ComRes kicked off the discussion with a presentation on the latest polling figures. This was very interesting stuff with a number of figures jumping out to form a startling yet still very unclear view of the election result come May next year.  I was reminded the Tories actually did quite well in 2010, gaining 94 seats but with 36.1% of the vote – but still unable to win a majority. ComRes repeated their claim that 38% of the electorate who will vote in the European Elections will place their cross in the UKIP box. This would mean UKIP come first in the UK European Parliamentary Elections, triggering the “political earthquake” UKIP leader Nigel Farage has talked often about.

But, when it comes to the General Election, UKIP loses a quarter of this vote. Labour and the Tories will only see 5% of their European election vote switch next year. This gives fuel to Conservative Party Chairman Grant Shapps’ argument that UKIP voters in the European elections will come back to the Tory fold in time for the General Election. Well, less than a quarter will (once you strip out those who switch back to voting Labour or Lib Dem), which is better than nothing but not enough to risk splitting the Conservative vote. Labour also only need a swing of 2% to them to win an outright majority. As Priti Patel admitted later, her “party has a challenge on its hands”.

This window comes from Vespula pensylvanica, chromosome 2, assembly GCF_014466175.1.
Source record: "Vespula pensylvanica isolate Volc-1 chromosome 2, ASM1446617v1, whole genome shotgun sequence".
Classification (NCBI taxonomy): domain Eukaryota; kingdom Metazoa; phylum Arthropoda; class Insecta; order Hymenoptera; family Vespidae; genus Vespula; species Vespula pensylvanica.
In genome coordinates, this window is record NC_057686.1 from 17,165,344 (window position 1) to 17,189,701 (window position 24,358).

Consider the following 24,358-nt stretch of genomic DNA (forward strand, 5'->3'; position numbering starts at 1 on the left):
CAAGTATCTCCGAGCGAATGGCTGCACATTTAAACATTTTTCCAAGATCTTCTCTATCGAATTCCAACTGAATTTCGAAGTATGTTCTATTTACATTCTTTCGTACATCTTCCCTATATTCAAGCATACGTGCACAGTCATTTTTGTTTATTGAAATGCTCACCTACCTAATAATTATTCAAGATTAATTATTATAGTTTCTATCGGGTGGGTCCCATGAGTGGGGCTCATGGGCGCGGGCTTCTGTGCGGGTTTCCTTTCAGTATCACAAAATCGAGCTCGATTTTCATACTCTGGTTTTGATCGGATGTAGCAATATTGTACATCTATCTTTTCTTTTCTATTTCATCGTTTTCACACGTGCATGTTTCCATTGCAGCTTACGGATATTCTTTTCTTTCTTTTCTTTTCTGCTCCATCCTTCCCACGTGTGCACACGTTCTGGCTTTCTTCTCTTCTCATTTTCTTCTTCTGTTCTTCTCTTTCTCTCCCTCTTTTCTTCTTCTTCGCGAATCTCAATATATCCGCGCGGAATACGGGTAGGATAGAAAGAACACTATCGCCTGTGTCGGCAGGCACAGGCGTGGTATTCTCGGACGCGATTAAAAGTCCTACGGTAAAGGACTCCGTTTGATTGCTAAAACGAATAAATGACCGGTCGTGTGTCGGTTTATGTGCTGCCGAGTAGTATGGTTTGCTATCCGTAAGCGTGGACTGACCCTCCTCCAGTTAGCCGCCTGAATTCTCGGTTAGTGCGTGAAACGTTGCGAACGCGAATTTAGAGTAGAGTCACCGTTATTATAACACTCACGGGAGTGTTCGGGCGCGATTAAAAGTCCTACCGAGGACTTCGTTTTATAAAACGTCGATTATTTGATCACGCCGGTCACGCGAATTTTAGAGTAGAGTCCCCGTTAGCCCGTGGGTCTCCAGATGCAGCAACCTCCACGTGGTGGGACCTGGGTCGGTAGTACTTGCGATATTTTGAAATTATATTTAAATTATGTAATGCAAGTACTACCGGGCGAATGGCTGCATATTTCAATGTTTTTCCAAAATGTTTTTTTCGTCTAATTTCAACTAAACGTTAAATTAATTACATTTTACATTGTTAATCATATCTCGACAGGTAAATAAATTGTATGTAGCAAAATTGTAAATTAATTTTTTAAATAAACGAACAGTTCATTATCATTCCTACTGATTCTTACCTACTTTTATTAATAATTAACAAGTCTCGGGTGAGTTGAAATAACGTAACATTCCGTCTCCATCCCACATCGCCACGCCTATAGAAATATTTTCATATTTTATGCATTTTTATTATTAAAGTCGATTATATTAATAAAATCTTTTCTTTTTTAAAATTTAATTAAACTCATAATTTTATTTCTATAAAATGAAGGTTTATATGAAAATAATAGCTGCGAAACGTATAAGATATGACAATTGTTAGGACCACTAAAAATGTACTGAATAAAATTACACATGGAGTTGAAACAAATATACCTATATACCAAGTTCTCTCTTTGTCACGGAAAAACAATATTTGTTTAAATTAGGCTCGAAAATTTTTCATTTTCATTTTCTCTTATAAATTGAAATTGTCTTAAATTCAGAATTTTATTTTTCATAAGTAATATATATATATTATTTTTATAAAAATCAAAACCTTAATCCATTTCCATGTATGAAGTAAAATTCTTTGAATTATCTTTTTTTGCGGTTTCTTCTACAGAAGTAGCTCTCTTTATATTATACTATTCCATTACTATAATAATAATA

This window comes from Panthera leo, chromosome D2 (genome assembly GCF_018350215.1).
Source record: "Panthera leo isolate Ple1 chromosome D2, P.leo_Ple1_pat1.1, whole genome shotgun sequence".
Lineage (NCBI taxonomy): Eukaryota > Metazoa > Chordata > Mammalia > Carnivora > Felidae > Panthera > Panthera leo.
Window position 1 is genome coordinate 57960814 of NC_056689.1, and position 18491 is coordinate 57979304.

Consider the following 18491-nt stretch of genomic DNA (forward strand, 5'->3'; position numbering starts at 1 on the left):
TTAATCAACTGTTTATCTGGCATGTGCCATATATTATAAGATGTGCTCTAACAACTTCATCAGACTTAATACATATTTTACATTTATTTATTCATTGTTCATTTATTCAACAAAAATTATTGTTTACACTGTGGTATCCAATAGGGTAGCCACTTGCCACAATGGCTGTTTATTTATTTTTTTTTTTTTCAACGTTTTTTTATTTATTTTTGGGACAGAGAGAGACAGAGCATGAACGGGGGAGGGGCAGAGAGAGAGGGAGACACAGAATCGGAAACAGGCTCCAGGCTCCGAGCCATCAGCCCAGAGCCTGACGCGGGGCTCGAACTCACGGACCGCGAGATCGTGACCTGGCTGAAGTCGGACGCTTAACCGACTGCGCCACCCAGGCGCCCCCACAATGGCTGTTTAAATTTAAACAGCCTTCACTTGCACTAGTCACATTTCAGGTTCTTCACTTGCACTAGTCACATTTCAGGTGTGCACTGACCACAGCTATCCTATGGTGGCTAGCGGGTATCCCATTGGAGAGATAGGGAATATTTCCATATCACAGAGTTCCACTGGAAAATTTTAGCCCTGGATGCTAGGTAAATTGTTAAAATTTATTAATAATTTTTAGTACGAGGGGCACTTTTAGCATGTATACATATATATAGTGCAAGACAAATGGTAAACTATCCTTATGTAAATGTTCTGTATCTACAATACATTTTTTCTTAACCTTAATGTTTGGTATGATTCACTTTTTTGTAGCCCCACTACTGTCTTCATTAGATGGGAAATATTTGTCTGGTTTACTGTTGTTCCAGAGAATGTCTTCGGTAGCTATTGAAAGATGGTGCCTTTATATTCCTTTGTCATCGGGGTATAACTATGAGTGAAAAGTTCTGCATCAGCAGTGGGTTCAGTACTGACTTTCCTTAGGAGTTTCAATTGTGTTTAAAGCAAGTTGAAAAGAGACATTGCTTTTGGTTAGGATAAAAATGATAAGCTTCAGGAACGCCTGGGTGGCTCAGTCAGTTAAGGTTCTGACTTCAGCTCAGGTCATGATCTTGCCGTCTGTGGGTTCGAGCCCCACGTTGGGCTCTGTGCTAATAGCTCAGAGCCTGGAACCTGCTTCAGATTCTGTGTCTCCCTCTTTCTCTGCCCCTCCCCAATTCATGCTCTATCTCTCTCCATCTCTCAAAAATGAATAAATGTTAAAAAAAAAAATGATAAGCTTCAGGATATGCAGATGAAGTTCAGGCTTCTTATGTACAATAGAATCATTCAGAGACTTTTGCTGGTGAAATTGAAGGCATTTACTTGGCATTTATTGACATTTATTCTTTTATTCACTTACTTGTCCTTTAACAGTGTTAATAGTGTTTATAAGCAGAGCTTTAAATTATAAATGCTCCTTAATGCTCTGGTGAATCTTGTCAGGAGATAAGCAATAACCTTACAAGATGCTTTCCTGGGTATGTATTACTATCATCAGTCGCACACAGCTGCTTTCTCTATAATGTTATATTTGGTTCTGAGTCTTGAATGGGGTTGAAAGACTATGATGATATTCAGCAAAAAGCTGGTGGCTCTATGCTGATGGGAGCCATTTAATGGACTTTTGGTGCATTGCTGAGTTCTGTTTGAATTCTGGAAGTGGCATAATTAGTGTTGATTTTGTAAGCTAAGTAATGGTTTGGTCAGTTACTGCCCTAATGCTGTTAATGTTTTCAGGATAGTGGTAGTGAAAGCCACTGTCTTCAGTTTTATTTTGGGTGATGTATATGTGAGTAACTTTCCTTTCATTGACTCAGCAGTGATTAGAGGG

For the Lib Dems – they are sunk this year and next year having lost three quarters of their vote since 2010. Bye then.

“It’s the economy, stupid”, as Bill Clinton’s campaign strategist once famously said, still resonates today. And ComRes polling on how people feel about the economy does not look good for David Cameron and George Osborne: 51% say they do not see any improvement in their economic fortunes since 2010. Labour’s campaign on the “cost of living” is a shrewd move and it will pay dividends in May 2015.